The Celtics have the depth to defend LeBron James in ways the Pacers, Raptors couldn’t

BOSTON, MA - MAY 13: LeBron James #23 of the Cleveland Cavaliers is defended by Marcus Morris #13 of the Boston Celtics during the first quarter in Game One of the Eastern Conference Finals of the 2018 NBA Playoffs at TD Garden on May 13, 2018 in Boston, Massachusetts. (Photo by Adam Glanzman/Getty Images)
BOSTON, MA - MAY 13: LeBron James #23 of the Cleveland Cavaliers is defended by Marcus Morris #13 of the Boston Celtics during the first quarter in Game One of the Eastern Conference Finals of the 2018 NBA Playoffs at TD Garden on May 13, 2018 in Boston, Massachusetts. (Photo by Adam Glanzman/Getty Images) /

After being reintroduced to the world as a “LeBron Stopper,” it would’ve been easy for Marcus Morris to take credit for how much LeBron James struggled in Game 1 of the Eastern Conference Finals. And yet, Morris deflected praise following their 25-point victory over the Cavaliers on Sunday afternoon, saying LeBron’s worst performance in the 2018 NBA Playoffs took a “team effort.”

“It’s not just me,” Morris said, according to ESPN. “Everybody played their part in guarding him. He’s obviously the best player in the game, and you need multiple guys and a team to guard him an entire game. I just think we did a great job of that.”

Morris was right. He defended James more than anyone else on the Celtics and was credited with limiting him to eight points on 3-for-10 shooting (as well as five assists on four turnovers), but Morris wouldn’t have had the individual success he did without the help of his teammates. The difference between the Celtics and the two other teams the Cavaliers have played against in these playoffs is their roster is littered with players who have the size to defend James, starting with Morris and extending to Semi Ojeleye, Jayson Tatum, Jaylen Brown and Marcus Smart. It gives James fewer opportunities to dictate matchups, and it showed in Game 1.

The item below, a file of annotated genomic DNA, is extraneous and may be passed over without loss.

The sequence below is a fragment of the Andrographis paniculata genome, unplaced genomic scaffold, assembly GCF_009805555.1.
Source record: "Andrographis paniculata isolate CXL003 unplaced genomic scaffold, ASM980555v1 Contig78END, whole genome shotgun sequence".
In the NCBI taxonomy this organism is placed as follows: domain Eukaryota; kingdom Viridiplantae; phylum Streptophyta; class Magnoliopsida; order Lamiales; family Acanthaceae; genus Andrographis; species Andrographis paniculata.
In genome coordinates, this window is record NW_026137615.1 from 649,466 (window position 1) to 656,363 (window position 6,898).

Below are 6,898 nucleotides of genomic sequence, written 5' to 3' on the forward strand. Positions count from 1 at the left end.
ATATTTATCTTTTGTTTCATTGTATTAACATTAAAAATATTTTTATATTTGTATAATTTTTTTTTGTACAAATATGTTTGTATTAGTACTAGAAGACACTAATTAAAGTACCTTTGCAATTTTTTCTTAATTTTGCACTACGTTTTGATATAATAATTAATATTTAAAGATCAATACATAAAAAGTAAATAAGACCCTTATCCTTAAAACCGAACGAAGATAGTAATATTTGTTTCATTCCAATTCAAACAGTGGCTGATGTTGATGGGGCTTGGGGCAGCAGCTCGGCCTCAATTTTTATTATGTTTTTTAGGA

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When J.R. Smith sets a screen for James, for example, the Celtics are comfortable switching Tatum onto him. Tatum isn’t as strong as Morris, but he’s the same height (6-foot-8) and he has a slightly longer wingspan (6-foot-11). Throw in his athleticism, and Tatum can get into James’ airspace to make him uncomfortable on the perimeter.

The same goes for Smart and Brown, both of whom did well on limited possessions against James in Game 1. Whereas Brown has the size to defend James, Smart has the strength to keep the four-time MVP in front of him when James tries to overpower him.

Having multiple players who can defend James takes a tremendous amount of pressure off of Morris. It’s not a luxury the Raptors had in the previous round, as OG Anunoby was the only defender who had the physical tools needed to defend James. Even though Anunoby had little success defending James by the series’ end — James shot 8-for-19 against the Raptors rookie in Game 1 and then 21-for-36 in Games 2-4 — nobody else on the roster stood much of a chance when switched onto him, allowing James to manipulate matchups to his liking in the halfcourt.